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Stack Search

StackOverflow Search Clustering


Sonali Sharma, Shubham Goel, Priya Iyer

Project Report

Report presented towards the completion of the class project for INFO 256 Applied Natural language Processing

Date: 12/16/2013


Marti Hearst


Aditi Muralidharan



There are a number of search engines available today. When users type in a query to search for something over the internet, they are often overwhelmed with the a large amount of results. It often becomes difficult to browse through this list and fetch the most relevant items. We implemented an algorithm that would improve user search using NLP techniques and provide a mechanism to categorise search results into relevant categories, thereby making it easy for the end user to navigate to the category of interest and look for results within that category. We decided to implement Findex algorithm in this project. Findex is a text categorization algorithm that provides an overview of search results as categories where categories are made up of most frequent words and phrases in the resulting document set. The algorithm is based on the assumption that the most frequently used word/phrases in a set of documents capture major topics very well. We used the StackOverflow data to implement the algorithm.

  • 2. Project Goals

    • 2.1 Original intent

We originally intended to work on clustering similar sentences using a monothetic clustering algorithm such as DisCover [1] . Monothetic clustering is a clustering technique wherein each cluster is formed using only one feature and that single feature is present across all the samples, which in our case, are documents. The DisCover algorithm is one such type of a monothetic clustering algorithm. Also, we intended to use the WordSeer [2] project and the associated humanities corpora in order to implement the algorithm on it. However, upon deeper analysis we realized some hurdles to this approach as discussed below.

  • 2.2 Algorithm

The DisCover algorithm aims for full coverage however search results do not necessarily have to fall under clusters. Moreover, understanding and implementing the algorithm appeared to be complex and fell out of scope of a class project. Also, a good measure and method of evaluation of the DisCover algorithm had not been achieved so, we decided to use another algorithm Findex[3] in order to categorize search results. The details of the Findex algorithm are discussed in detail in one of the upcoming sections.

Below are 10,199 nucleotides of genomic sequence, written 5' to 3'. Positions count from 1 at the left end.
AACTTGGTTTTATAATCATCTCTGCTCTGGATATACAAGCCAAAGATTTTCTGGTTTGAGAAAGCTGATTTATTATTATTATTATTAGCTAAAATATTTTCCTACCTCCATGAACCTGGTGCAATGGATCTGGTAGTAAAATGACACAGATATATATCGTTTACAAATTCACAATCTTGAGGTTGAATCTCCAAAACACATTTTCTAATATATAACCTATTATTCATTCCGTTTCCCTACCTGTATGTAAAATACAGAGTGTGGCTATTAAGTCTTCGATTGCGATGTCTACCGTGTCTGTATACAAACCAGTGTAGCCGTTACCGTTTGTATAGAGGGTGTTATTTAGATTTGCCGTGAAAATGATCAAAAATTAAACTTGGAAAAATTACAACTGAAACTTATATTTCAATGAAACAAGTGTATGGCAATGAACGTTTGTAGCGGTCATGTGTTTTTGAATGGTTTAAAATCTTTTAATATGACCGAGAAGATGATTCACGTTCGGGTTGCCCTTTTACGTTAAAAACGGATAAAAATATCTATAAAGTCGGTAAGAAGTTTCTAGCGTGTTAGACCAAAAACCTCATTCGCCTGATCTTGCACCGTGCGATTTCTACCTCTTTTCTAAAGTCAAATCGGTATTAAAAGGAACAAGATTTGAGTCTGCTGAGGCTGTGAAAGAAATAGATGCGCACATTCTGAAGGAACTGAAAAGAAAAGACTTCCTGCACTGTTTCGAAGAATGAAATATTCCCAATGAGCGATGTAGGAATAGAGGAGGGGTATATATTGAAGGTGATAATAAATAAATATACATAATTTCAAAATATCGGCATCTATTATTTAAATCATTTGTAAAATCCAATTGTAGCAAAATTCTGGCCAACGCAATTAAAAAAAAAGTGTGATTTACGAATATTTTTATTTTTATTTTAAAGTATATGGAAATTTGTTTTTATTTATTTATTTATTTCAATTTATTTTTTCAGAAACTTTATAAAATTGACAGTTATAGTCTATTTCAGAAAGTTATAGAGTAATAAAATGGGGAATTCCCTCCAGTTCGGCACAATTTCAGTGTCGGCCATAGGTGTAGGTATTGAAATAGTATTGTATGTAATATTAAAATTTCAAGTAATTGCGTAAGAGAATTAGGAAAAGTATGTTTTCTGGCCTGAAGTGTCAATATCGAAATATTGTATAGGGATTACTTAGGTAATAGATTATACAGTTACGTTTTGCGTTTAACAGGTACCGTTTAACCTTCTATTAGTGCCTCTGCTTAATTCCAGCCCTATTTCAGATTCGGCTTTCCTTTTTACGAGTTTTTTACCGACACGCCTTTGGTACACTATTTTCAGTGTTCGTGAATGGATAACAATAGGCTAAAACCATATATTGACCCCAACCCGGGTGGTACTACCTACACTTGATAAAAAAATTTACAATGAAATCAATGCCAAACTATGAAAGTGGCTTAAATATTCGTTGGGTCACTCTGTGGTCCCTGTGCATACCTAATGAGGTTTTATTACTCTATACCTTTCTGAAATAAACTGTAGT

• 2.3 Data

The developer of WordSeer, Aditi M, had set up two text corpora to work with WordSeer. However, the text seemed more appropriate for testing purposes than for actual use for someone.

2.4 WordSeer

Also, WordSeer had already implemented a version of the Findex algorithm for clustering the search results. There wasn’t much left for us to do and we really wanted to learn more about Findex and its implementation.

Thus, we decided to implement a search result clustering algorithm (Findex) over StackOverflow data using the StackOverflow API. We built a search interface for StackOverflow users to type in their questions and see the results in a neat manner.

2.5 Accomplishments


Data processing was a much harder task than we had originally expected. Using the readymade database that Aditi has uploaded on to the WordSeer platform, we had not expected the data cleaning and loading tasks to be so arduous. The StackOverflow API provided us with data in huge XML and HTML files. A lot of our time was consumed in extracting the data, cleaning it, parsing it and loading it to the database.


We decided to implement Findex as our algorithm of choice for categorizing the search results. Details of the implementation will be discussed in the upcoming section. Our original intent was to only create one layer of categories for the search result topics but we ended up creating a second layer of sub-categories by recursively applying the Findex algorithm over each of the parent categories. From an NLP standpoint, we ended up implementing a lot of concepts from work tokenization, lemmatization, n-gram creation to phrase frequency distribution.